Don’t have the time to read a lengthy review? You may want to check out our picture gallery which lays down the strengths and weaknesses of the BS6 TVS Apache RTR 200 4V
As of June 2020, most two-wheeler manufacturers have managed to make the BS6 transition. While the updates usually extend to an engine tweak and a beefed up cat-con, some manufactures like TVS have used this opportunity to give their products some extra oomph. The BS6 Apache RTR 200 4V is one such example. It features a new LED headlight, an informative instrument console with GTT (Glide Through Traffic) and a couple of minor adjustments which improve the bike overall. All this comes at a premium of around Rs 11,000 over the BS4 model. So does it really justify an asking price of Rs 1.25 lakh ex-showroom Delhi?
For starters, there isn't much to differentiate the BS6 bike from the BS4 motorcycle, apart from the new LED headlamp. But we feel that with the new headlamp, the BS6 motorcycle looks more premium and is far superior to LED headlights on many of its competitors. It does a good job at illuminating the roads at night with its spread and intensity.
Though the overall design of the Apache RTR 200 4V remains unchanged, the rearview mirrors have been redesigned with a faux carbon fibre finish. While they offer adequate rear view visibility, we feel they could have offered better adjustability.
Another cosmetic update is the bronze plated chain which contrasts well with the black motorcycle, but you would have to keep them spotless to notice the difference.
Notably, the new BS6 Apache RTR 200 is 32mm longer and 55mm shorter than its BS4 predecessor, despite having the same bodywork.
The riding position is the same as the BS4 Apache RTR 200 4V. You are greeted with the same raised clip-on handlebars and 800mm seat height. For a rider of average height, the handlebar is easy to reach and the foot pegs are set low and slightly rear set so your feet do not get cramped up during longer rides.
The 800mm tall seat is easily accessible for 5ft 8inch riders.
The BS6 RTR 200 4V comes with ‘Glide Through Traffic,’ a torque-assist feature which prevents the motorcycle from stalling at low speeds. It works well provided you ease off the clutch in a progressive manner and do not dump it.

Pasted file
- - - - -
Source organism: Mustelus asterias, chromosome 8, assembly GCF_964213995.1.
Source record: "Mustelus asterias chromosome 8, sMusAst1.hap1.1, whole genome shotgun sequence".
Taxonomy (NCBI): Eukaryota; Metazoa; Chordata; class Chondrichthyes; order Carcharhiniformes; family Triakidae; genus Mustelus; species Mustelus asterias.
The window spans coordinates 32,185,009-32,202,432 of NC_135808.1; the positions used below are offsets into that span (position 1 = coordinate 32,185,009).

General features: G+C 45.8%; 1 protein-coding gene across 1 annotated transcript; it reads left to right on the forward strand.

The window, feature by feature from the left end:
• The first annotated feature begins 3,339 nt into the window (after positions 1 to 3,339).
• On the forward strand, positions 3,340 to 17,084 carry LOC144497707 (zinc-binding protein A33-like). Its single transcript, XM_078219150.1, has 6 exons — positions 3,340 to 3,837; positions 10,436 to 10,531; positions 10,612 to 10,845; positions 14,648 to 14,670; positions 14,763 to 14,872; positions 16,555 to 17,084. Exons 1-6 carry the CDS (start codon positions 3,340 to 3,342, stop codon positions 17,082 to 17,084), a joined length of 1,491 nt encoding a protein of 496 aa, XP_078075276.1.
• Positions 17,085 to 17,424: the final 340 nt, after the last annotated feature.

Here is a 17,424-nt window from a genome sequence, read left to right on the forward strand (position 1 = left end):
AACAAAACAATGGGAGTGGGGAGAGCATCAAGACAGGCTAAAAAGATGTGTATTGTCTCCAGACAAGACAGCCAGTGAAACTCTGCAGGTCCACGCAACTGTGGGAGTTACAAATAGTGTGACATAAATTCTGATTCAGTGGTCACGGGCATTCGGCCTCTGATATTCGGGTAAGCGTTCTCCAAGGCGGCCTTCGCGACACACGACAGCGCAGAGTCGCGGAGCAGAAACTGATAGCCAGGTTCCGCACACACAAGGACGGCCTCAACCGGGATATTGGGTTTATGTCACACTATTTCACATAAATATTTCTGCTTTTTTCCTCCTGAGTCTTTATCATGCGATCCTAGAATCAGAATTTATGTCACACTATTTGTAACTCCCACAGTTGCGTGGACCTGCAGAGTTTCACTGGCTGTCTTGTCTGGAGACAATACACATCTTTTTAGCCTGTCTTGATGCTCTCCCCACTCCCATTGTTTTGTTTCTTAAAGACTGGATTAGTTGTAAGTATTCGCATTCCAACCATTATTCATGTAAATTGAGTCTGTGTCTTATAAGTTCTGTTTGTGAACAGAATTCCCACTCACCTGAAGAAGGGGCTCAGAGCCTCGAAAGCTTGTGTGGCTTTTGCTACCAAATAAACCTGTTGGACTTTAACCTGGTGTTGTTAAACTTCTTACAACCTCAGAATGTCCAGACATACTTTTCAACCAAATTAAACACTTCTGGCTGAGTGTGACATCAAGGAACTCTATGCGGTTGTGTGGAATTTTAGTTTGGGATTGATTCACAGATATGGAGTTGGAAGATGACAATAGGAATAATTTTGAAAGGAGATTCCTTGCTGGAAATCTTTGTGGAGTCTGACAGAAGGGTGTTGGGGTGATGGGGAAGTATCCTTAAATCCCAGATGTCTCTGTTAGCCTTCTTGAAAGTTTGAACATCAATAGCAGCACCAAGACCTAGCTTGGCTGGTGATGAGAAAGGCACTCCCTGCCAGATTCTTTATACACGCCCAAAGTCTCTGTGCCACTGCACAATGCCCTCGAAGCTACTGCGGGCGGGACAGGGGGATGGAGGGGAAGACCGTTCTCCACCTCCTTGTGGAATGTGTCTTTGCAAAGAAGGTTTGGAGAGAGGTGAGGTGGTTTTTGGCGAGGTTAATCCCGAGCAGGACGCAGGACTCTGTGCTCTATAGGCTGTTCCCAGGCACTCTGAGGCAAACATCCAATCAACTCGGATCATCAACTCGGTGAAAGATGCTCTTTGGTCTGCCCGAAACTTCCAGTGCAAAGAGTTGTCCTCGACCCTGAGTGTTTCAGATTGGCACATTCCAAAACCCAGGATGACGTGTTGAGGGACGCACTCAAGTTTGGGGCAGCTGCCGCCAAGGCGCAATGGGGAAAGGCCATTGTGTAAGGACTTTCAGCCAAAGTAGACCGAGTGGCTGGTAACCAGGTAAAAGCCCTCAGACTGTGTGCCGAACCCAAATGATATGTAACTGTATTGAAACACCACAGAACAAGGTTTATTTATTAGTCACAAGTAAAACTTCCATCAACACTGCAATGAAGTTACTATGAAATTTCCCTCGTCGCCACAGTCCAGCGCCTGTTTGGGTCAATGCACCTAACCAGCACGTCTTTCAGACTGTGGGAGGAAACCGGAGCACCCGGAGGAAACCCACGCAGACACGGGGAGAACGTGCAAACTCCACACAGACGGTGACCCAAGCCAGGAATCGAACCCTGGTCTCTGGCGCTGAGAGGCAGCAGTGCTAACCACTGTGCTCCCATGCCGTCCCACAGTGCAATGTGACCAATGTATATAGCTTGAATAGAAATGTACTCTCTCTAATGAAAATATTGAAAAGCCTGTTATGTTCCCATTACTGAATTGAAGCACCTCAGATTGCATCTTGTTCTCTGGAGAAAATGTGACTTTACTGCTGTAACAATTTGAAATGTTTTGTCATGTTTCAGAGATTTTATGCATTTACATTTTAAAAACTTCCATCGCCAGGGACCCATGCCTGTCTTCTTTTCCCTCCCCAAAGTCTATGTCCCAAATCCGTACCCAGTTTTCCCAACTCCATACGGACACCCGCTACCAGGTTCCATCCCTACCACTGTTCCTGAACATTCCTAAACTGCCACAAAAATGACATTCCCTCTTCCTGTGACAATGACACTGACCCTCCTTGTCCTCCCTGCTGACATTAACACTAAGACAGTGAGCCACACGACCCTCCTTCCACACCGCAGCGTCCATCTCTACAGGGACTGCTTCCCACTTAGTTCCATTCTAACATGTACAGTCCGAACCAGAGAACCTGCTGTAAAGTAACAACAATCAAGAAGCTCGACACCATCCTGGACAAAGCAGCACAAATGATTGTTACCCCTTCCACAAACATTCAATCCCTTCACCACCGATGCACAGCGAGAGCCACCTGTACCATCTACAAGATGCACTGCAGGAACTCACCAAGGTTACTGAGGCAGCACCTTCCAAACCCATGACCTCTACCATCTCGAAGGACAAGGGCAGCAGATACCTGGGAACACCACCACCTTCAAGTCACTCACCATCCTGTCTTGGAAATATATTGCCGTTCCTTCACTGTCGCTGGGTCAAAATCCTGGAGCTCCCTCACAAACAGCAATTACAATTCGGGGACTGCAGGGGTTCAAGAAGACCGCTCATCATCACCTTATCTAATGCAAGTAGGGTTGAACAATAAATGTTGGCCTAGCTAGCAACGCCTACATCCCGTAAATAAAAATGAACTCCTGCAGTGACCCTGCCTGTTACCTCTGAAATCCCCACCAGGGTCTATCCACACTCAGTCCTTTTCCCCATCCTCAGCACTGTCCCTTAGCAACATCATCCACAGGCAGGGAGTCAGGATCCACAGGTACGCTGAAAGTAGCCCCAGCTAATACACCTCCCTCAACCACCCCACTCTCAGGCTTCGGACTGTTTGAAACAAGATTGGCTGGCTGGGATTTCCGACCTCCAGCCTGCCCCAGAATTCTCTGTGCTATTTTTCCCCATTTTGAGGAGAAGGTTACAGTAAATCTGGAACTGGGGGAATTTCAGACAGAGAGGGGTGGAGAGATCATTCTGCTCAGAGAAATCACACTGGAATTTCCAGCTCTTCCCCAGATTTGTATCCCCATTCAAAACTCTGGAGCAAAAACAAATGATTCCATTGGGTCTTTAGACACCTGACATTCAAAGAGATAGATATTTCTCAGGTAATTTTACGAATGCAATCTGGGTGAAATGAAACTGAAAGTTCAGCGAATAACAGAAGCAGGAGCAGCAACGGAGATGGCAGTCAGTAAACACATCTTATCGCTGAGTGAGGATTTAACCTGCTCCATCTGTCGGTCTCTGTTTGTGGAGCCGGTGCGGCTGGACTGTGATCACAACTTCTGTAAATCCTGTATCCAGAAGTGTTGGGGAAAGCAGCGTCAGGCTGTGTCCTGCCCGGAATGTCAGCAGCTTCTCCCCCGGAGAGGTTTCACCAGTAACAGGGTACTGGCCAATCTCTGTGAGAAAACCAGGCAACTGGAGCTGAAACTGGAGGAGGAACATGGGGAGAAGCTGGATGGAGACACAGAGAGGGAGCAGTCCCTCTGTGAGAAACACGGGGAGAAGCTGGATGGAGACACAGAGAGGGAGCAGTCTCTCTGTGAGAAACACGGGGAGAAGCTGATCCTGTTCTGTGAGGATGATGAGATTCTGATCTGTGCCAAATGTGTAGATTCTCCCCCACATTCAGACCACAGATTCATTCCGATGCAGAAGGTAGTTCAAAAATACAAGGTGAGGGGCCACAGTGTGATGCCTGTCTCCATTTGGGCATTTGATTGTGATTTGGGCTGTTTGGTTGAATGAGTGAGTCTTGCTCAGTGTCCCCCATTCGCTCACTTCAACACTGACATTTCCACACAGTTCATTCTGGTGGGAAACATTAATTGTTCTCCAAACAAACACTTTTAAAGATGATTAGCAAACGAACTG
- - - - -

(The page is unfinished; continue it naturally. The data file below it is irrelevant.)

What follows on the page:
Its digital instrument console comes with Bluetooth connectivity and can be connected to TVS’ SmartXonnect app. While the app shows details such as lean angle and G-forces, the instrument console displays direction for navigation and caller ID. Most of the data like acceleration, lap timer and top speed will not be useful in daily use, but the gear position indicator is a welcome addition. Know more details about the SmartXonnect connectivity feature here.
The Apache RTR 200 still retains the 197.75cc oil-cooled single cylinder layout but now gets a new asymmetrical piston with new piston rings and revised valve timings for the 4-valve head. The intake gets a new layout and air filter while the exhaust system has been reworked on the inside. Power output remains identical though torque is down by a substantial 1.3Nm and now peaks 500rpm higher in the rev range.
While the fuel-injected BS6 Apache is marginally quicker in the run up to 60kmph, its lack of top end grunt makes it more than half a second slower to 100kmph than the carburetted BS4 Apache.
At city speeds, the RTR builds speed quickly, but at highway speeds, you will have to work a bit for quick overtakes as it loses steam at higher revs. The gearshifts do not feel as precise as some small capacity Japanese gearboxes we have seen but they have a positive shift action.
The BS6 RTR 200 4V retains the same hardware as before but features new Eurogrip Protorq SR tyres with a radial tyre at the rear. These tyres offer lots of grip and an immediate difference can be seen in the braking department. Braking times have significantly decreased and the motorcycle feels extremely stable under hard braking. The grip on damp road conditions too is commendable with no drama whatsoever.
Large bumps and sharp edges of potholes can be felt as the suspension is set on the firmer side. But, you won’t wince either as it blunts these shocks.
When it comes to handling, it still has that eagerness to turn into corners rapidly. These new tyres improve stability when leaned into turns and you feel a lot more confident making quick direction changes.
The drop in performance does not make much of a difference in the real world and the only time you will notice it is on highway runs. What you get in return is more refinement, better fuel efficiency and better tractability at low speeds.
It still retails the Apache’s dynamic capabilities and continues to be an enjoyable motorcycle to ride. As for the value for money (VFM) tag, we feel that despite the price hike, the RTR 200 still offers a lot more than other motorcycles in the 200cc segment. The VFM tag stays.